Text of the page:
Champagne comes from France, right?

The discussion about the rights to the term ‘champagne’ has been set right aflame after Putin signed a new law that gives Russian winemakers the sole right to the appellation champagne in Russia. The new law puts French producers in a tough situation in Russia. But what are the rules for geographical indications actually?

The name champagne has been a protected title since it was registered under the EU Protected Designation of Origin (PDO) in 1973.

As such, only winemakers who produce their sparkling wines in the Champagne district in France can use the product description ‘champagne’. These are the same rules that apply when only the Greeks are allowed to market cheese as feta, and Italians in the Parma district have the exclusive right to market products as Parma ham.

Winemakers from other French wine district therefore have to settle for calling their wines ‘crémant’, while the Italian call their sparkling wines ‘spumante’ or ‘prosecco’ and the Spanish use the name ‘cava’ on their bottles.

A label carrying the name ‘champagne’ is therefore – in the vast majority of countries – a guarantee that the product comes from the Champagne district in France. But sparkling wine purchased in Russia recently became an exception to that rule.

Russian ‘shampanskoye’

In July of 2021, President Vladimir Putin signed into law that only local Russian producers can call their sparkling wines ‘champagne’ in Russia, writes The Guardian.

Russian ‘champagne’ or ‘shampanskoye’, as it is known in Russia, stems back to the 1930s when Stalin set out to make the luxury drink available to the masses at a budget.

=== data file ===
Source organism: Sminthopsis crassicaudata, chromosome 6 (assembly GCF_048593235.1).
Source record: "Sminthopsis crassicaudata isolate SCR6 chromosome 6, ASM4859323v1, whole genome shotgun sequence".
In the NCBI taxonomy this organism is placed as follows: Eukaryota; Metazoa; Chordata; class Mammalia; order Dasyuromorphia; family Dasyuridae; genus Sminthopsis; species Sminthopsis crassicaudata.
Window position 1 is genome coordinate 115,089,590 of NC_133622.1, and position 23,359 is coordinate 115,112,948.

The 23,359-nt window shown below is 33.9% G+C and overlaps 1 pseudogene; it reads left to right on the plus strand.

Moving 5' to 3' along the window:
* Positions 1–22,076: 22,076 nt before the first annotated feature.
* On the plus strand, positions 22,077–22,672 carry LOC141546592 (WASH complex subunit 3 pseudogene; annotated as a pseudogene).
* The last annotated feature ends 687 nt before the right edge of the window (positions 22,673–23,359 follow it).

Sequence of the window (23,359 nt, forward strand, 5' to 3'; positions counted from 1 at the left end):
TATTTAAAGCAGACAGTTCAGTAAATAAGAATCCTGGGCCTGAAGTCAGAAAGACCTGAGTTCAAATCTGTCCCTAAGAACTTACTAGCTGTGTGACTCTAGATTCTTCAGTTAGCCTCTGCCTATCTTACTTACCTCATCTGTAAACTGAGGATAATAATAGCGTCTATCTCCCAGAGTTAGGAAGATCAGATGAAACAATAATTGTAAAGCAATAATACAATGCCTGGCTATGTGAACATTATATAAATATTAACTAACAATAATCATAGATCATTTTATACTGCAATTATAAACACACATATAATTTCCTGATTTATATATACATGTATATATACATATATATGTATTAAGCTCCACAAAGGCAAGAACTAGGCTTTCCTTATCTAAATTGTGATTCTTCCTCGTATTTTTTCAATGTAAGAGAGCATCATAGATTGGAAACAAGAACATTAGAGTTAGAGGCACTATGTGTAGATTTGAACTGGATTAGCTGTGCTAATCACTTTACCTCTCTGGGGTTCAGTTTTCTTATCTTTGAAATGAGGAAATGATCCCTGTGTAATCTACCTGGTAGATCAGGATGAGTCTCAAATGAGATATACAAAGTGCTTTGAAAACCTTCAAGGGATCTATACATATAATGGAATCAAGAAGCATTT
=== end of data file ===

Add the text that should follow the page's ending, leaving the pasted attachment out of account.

Sole rights to the appellation in Russia

With Putin’s new law, Russian winemakers are not only allowed to use the appellation ‘champagne’, it also demands that French champagne makers describe their product as ‘sparkling wine’ on the back of the bottle.

Going forward, only producers of Russian ‘shampanskoye’ are therefore allowed to use this appellation.  

Naturally, the new law has caused quite the stir in France.  

The exception that proves the rule

So why are the Russians suddenly allowed to call Russian-produced sparkling wine champagne?

The rules for protected appellations are set out in the Lisbon Agreement for the Protection of Appellations of Origin from 1958, of which Russia is not a signatory.

120 other nations have, however, signed the agreement, and only wines from the Champagne district are therefore allowed to call their wines as such in these countries.

Putin is therefore free to make separate laws in this field in Russia and stipulate that the appellation ‘champagne’ may only be used for Russian-produced sparkling wines.

Grandfather clause

Rather interestingly, however, sparkling wines produced in Russia are not the only wines exempt from the protection of appellations of origin.

Another example is the Californian KORBEL CALIFORNIA CHAMPAGNE, for which the manufacturer has secured the right to use the name champagne. This right has been obtained through a special grandfather clause entered between the US and EU in 2006.

If you want to be sure to get your hands on genuine local specialties from protected designation of origin, the logos below can guide you. Read more about them on the European Commission’s website.

– See the list of geographical indications on the EUIPO website here

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